The concept behind software RAID is simple - it allows you to combine
two (three, at least, for RAID5) or more block devices (usually disk partitions) into a single RAID
device. So if you have three empty partitions (for example:
hdc3), using Software RAID you can combine these partitions and address them as a single RAID device,
/dev/md0 can then be formatted to contain a
filesystem and be used like any other partition.
Detecting hardware raid on a Linux system can be tricky and there is not one sure way to do this. Since hardware RAID tries to present itself to the operating system as a single block device, it often shows up as a single SCSI disc when querying the system. Often special vendor software or physical access to the equipment is required to adequately detect and identify hardware RAID equipment. Software raid can be easily identified by the name of the block device (/dev/mdn) and its major number 9.
Configuring software RAID using
mdadm (Multiple Devices Admin) requires only
that the md driver be configured into the kernel, or loaded as a
kernel module. The optional
may be used to direct mdadm in the
simplification of common tasks, such as defining multiple
arrays, and defining the devices used by them. The
mdadm.conf has a number of possible
options, described later in this document, but generally, the
file details arrays and devices. It should be noted that,
although not required, the
greatly reduces the burden on administrators to
“remember” the desired array configuration when
The mdadm is used (as its acronym suggests) to configure and manage multiple devices. Multiple is key here. In order for RAID to provide any kind of redundancy to logical disks, there must obviously be at the very least two physical block devices (three for RAID5) in the array to establish redundancy, ergo protection. Since mdadm manages multiple devices, its application is not limited solely to RAID implementations, but may be also be used to establish multi-pathing.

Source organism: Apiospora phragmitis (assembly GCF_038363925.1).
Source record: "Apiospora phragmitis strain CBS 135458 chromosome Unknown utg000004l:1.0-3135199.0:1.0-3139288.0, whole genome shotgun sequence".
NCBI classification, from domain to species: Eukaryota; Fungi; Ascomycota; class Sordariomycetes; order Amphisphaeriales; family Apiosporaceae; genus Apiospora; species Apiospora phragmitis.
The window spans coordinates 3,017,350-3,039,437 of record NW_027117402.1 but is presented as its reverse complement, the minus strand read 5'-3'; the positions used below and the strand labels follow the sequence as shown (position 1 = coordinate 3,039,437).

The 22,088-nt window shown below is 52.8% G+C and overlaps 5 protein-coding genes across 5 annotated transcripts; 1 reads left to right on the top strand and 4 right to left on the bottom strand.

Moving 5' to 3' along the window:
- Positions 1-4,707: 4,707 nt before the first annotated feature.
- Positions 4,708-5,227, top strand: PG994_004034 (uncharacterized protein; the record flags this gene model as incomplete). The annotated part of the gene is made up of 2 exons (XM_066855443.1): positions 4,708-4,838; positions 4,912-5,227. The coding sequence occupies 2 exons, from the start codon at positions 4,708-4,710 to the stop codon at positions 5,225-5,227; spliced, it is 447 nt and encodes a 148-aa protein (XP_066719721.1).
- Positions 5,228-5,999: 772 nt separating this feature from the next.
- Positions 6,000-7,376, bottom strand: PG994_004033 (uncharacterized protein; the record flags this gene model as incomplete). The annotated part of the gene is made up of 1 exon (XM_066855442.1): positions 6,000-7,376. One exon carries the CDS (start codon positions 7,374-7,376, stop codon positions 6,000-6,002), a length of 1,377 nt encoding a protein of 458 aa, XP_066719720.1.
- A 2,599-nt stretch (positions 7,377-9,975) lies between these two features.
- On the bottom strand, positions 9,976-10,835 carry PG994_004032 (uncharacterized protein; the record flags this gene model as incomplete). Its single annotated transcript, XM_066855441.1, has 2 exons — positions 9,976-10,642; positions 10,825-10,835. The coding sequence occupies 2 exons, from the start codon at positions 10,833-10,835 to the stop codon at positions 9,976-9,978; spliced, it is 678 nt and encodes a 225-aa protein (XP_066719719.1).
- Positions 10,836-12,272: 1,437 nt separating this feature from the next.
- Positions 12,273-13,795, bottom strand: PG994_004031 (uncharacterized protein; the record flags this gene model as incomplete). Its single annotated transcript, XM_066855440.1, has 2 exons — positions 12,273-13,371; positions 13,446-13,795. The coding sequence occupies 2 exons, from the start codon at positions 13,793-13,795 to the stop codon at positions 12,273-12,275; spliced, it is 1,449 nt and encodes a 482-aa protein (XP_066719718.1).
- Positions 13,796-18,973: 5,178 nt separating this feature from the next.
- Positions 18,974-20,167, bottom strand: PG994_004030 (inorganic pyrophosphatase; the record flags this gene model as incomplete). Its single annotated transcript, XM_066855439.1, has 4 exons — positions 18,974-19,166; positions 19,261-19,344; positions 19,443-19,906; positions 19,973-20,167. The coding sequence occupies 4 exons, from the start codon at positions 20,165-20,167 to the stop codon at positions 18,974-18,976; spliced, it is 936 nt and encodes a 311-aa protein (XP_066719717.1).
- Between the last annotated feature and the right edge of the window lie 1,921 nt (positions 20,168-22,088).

mdadm has a number of modes, listed below
|Assemble “Rebuilds” a pre existing array. Typically used when migrating arrays to new hosts, but more often used from system startup to launch a pre existing array.|
|Build Does not create array superblocks, and therefore does not destroy any pre existing data. May be useful when attempting to recover or access stale data. (can not be used in combination with |
|Create Creates an array from scratch, using pre-existing block devices, and activates the array.|
|Grow Used to modify a existing array, for example adding, or removing devices. Capability is expected to be extended during the development lifecycle of the 2.6 kernel.|
|Misc Used for performing various loosely bundled housekeeping tasks. Can be used to generate the initial mdadm.conf file for an existing array, setting the array into read only, and read/write modes, and for checking the status of array devices. The more typical uses are described in more detail later on in this section.|
/etc/rc.d/rc.local (or equivalent). The Linux
kernel provides a special driver,
access separate disk partitions as a logical RAID unit. These partitions
under RAID do not actually need to be
different disks, but in order to eliminate risks it is better to use different disks.
mdadm may also be used to establish multipathing,
also over filesystem devices (since multipathing is established at the block level).
However, as with establishing RAID over multiple filesystems
on the same physical disk, multipathing on the same physical disk provides only the
vague illusion of redundancy, and its use should probably be restricted to test purposes
only or out of pure curiosity.
Follow these steps to set up software RAID in Linux:
Configure the RAID driver
Initialise the RAID drive
Check the replication using
Automate RAID activation after reboot
Mount the filesystem on the RAID drive
Each of these steps is now described in detail:
Initialize partitions to be used in the RAID setup. Create partitions using any disk partitioning tool.